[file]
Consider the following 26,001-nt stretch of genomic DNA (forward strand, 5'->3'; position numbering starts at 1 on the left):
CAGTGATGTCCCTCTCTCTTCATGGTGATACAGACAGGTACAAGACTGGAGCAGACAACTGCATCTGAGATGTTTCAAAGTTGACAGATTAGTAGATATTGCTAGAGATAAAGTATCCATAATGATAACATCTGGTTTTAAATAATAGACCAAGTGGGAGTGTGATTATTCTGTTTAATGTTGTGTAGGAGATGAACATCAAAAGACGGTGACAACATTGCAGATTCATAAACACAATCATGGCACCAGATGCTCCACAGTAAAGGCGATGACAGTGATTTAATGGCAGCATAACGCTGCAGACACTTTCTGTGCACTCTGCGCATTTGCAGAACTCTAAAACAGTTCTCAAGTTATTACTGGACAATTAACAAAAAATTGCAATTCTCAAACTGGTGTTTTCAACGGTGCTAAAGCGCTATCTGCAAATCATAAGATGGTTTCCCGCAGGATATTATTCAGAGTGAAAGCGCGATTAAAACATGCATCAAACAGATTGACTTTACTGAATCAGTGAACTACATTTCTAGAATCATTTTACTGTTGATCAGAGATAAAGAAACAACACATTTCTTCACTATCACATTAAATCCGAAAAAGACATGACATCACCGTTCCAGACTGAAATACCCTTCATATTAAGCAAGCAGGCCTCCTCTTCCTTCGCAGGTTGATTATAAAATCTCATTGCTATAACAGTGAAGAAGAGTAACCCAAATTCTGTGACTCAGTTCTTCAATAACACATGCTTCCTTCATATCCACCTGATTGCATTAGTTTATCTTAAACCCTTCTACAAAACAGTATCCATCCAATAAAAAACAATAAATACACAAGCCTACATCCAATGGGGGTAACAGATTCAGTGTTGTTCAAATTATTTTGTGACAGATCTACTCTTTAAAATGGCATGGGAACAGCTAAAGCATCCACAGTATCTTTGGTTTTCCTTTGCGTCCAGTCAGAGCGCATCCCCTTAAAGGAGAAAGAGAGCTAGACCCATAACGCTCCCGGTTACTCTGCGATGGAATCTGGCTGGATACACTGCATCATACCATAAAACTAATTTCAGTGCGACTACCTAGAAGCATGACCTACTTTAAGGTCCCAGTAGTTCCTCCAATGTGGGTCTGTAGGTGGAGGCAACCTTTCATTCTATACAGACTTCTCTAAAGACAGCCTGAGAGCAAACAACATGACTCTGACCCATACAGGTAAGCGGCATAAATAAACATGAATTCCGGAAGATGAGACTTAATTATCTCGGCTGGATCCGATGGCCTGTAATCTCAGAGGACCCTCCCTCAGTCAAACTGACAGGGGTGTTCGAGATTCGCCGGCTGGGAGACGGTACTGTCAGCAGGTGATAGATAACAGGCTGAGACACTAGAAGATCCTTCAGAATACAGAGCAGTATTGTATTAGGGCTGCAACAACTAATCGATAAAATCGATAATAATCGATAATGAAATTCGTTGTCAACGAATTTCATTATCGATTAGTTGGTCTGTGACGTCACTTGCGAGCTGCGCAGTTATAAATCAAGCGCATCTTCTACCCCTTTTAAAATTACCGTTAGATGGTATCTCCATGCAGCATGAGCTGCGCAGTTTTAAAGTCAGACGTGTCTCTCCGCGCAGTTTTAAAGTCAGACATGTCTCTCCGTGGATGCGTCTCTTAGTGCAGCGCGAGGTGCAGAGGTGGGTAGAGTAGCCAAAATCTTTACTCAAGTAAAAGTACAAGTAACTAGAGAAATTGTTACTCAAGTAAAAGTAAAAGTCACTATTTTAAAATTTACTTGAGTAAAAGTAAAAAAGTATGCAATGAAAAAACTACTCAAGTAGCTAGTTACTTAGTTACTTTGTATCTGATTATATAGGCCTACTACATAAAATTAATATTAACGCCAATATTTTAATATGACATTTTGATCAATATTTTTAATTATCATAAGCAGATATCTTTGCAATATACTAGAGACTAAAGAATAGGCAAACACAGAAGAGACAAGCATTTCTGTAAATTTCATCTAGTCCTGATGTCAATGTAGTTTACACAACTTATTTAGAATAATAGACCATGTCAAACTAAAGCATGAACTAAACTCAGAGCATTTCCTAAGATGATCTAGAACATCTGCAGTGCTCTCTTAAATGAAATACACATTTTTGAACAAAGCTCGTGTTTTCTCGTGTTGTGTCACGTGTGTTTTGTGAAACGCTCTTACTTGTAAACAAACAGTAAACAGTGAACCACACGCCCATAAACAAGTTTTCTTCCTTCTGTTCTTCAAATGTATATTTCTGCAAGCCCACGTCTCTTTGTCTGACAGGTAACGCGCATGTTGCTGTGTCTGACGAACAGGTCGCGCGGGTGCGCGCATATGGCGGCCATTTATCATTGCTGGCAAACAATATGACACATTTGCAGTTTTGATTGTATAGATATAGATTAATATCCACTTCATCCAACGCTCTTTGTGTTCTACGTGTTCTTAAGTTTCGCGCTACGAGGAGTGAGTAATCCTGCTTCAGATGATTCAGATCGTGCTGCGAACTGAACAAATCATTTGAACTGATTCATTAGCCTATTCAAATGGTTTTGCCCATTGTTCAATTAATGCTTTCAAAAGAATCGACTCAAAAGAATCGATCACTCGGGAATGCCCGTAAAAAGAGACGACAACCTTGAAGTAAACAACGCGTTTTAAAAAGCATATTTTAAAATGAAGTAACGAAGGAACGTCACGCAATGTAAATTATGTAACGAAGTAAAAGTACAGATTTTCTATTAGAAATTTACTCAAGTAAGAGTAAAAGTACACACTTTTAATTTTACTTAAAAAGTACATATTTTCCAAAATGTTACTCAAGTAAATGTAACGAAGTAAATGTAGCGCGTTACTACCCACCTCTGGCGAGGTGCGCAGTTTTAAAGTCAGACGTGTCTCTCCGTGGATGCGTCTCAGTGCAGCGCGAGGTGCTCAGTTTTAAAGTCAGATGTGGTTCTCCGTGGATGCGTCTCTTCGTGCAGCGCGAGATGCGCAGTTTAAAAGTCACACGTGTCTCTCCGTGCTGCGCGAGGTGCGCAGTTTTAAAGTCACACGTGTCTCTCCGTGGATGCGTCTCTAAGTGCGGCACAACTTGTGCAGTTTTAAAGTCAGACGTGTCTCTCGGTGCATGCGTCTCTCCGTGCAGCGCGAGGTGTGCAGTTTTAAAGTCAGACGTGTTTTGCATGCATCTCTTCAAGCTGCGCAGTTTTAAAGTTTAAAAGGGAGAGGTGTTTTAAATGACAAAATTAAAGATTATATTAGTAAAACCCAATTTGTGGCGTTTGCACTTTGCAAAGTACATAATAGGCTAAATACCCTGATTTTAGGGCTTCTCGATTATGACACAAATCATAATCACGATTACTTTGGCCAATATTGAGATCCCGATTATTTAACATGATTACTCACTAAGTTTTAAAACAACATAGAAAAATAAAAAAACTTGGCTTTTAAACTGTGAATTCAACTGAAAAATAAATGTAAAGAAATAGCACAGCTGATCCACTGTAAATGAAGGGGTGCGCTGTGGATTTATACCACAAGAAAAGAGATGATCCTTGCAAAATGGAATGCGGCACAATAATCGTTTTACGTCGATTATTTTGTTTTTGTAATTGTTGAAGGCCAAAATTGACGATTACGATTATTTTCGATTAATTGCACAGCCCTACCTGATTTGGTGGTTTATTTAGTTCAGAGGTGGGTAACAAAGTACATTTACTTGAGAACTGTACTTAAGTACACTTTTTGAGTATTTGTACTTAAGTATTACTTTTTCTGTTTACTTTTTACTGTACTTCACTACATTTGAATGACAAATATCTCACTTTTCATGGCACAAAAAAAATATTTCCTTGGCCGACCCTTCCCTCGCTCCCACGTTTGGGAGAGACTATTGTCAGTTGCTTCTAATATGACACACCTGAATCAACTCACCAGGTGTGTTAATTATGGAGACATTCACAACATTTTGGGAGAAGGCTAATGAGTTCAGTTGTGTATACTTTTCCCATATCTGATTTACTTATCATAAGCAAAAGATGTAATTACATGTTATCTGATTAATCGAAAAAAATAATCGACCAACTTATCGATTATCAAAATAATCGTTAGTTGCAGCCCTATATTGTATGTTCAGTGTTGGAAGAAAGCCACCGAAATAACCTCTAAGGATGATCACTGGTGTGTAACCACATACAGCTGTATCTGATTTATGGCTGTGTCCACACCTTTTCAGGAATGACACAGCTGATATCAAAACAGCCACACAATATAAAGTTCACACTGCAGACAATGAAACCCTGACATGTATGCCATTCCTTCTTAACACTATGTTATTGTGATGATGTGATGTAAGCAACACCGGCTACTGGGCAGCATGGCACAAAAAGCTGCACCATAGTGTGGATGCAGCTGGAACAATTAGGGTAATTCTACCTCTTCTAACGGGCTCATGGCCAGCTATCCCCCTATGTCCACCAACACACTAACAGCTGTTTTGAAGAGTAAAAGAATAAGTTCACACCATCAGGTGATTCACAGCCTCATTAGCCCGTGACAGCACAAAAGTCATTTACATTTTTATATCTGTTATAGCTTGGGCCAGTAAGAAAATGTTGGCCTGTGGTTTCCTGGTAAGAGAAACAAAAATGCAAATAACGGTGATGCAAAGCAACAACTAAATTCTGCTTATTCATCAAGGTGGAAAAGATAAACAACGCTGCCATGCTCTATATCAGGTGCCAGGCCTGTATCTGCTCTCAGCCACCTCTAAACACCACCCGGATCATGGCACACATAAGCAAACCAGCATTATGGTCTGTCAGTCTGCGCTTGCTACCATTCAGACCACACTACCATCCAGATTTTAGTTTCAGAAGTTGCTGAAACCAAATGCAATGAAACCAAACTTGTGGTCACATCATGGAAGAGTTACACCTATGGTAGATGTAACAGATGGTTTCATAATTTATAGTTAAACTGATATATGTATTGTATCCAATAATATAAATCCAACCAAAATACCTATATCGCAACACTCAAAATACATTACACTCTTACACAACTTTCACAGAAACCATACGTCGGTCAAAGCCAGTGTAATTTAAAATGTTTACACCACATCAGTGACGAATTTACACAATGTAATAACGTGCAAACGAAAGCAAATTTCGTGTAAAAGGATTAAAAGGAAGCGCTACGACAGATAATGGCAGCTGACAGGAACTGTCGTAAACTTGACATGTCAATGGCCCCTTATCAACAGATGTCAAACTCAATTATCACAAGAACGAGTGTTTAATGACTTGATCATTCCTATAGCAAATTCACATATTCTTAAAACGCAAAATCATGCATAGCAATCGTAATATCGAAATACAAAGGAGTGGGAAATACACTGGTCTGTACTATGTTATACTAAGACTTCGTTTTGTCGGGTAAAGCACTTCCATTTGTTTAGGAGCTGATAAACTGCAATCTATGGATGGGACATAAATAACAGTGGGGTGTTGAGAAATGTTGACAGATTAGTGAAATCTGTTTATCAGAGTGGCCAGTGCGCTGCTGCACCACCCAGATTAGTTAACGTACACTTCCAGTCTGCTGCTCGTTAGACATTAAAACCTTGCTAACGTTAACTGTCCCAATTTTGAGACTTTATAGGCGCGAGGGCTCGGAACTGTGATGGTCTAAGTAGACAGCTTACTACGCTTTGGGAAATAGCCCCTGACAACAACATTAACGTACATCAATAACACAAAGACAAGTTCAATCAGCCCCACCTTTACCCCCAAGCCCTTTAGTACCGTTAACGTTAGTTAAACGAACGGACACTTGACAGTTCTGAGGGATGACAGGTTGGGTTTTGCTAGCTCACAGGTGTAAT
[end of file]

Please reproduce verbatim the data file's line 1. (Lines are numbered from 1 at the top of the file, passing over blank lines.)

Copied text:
Consider the following 26,001-nt stretch of genomic DNA (forward strand, 5'->3'; position numbering starts at 1 on the left):